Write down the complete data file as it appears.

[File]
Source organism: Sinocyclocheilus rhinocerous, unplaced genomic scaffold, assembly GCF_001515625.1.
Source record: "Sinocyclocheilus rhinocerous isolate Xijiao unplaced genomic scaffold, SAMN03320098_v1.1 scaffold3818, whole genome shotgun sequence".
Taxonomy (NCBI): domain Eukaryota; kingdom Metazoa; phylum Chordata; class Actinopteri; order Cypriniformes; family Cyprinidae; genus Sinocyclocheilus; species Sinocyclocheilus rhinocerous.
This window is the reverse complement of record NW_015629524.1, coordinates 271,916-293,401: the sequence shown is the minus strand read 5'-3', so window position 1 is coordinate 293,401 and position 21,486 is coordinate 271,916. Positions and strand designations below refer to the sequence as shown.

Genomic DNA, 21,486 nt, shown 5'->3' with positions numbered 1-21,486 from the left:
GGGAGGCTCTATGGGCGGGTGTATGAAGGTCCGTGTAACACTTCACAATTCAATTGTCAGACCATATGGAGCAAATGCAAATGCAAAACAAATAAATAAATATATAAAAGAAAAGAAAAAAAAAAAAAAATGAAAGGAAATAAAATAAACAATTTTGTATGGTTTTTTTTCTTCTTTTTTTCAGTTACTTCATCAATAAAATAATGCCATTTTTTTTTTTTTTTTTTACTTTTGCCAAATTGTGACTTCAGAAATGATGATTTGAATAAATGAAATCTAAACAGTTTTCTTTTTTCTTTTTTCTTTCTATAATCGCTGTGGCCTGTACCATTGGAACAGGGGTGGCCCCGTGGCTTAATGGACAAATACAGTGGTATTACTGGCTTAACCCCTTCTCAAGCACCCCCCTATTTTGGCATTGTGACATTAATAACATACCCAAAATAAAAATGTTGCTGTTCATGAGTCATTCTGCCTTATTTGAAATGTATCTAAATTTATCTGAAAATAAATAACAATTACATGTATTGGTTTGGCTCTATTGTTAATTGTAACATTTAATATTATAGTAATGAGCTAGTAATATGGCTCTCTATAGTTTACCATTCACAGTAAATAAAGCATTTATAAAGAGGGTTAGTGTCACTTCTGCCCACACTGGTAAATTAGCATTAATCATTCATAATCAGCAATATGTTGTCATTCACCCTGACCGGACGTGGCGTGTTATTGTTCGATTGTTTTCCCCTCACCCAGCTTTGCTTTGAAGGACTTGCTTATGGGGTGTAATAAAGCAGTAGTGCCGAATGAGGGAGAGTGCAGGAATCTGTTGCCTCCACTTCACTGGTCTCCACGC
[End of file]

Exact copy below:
Source organism: Sinocyclocheilus rhinocerous, unplaced genomic scaffold, assembly GCF_001515625.1.
Source record: "Sinocyclocheilus rhinocerous isolate Xijiao unplaced genomic scaffold, SAMN03320098_v1.1 scaffold3818, whole genome shotgun sequence".
Taxonomy (NCBI): domain Eukaryota; kingdom Metazoa; phylum Chordata; class Actinopteri; order Cypriniformes; family Cyprinidae; genus Sinocyclocheilus; species Sinocyclocheilus rhinocerous.
This window is the reverse complement of record NW_015629524.1, coordinates 271,916-293,401: the sequence shown is the minus strand read 5'-3', so window position 1 is coordinate 293,401 and position 21,486 is coordinate 271,916. Positions and strand designations below refer to the sequence as shown.

Genomic DNA, 21,486 nt, shown 5'->3' with positions numbered 1-21,486 from the left:
GGGAGGCTCTATGGGCGGGTGTATGAAGGTCCGTGTAACACTTCACAATTCAATTGTCAGACCATATGGAGCAAATGCAAATGCAAAACAAATAAATAAATATATAAAAGAAAAGAAAAAAAAAAAAAAATGAAAGGAAATAAAATAAACAATTTTGTATGGTTTTTTTTCTTCTTTTTTTCAGTTACTTCATCAATAAAATAATGCCATTTTTTTTTTTTTTTTTTACTTTTGCCAAATTGTGACTTCAGAAATGATGATTTGAATAAATGAAATCTAAACAGTTTTCTTTTTTCTTTTTTCTTTCTATAATCGCTGTGGCCTGTACCATTGGAACAGGGGTGGCCCCGTGGCTTAATGGACAAATACAGTGGTATTACTGGCTTAACCCCTTCTCAAGCACCCCCCTATTTTGGCATTGTGACATTAATAACATACCCAAAATAAAAATGTTGCTGTTCATGAGTCATTCTGCCTTATTTGAAATGTATCTAAATTTATCTGAAAATAAATAACAATTACATGTATTGGTTTGGCTCTATTGTTAATTGTAACATTTAATATTATAGTAATGAGCTAGTAATATGGCTCTCTATAGTTTACCATTCACAGTAAATAAAGCATTTATAAAGAGGGTTAGTGTCACTTCTGCCCACACTGGTAAATTAGCATTAATCATTCATAATCAGCAATATGTTGTCATTCACCCTGACCGGACGTGGCGTGTTATTGTTCGATTGTTTTCCCCTCACCCAGCTTTGCTTTGAAGGACTTGCTTATGGGGTGTAATAAAGCAGTAGTGCCGAATGAGGGAGAGTGCAGGAATCTGTTGCCTCCACTTCACTGGTCTCCACGC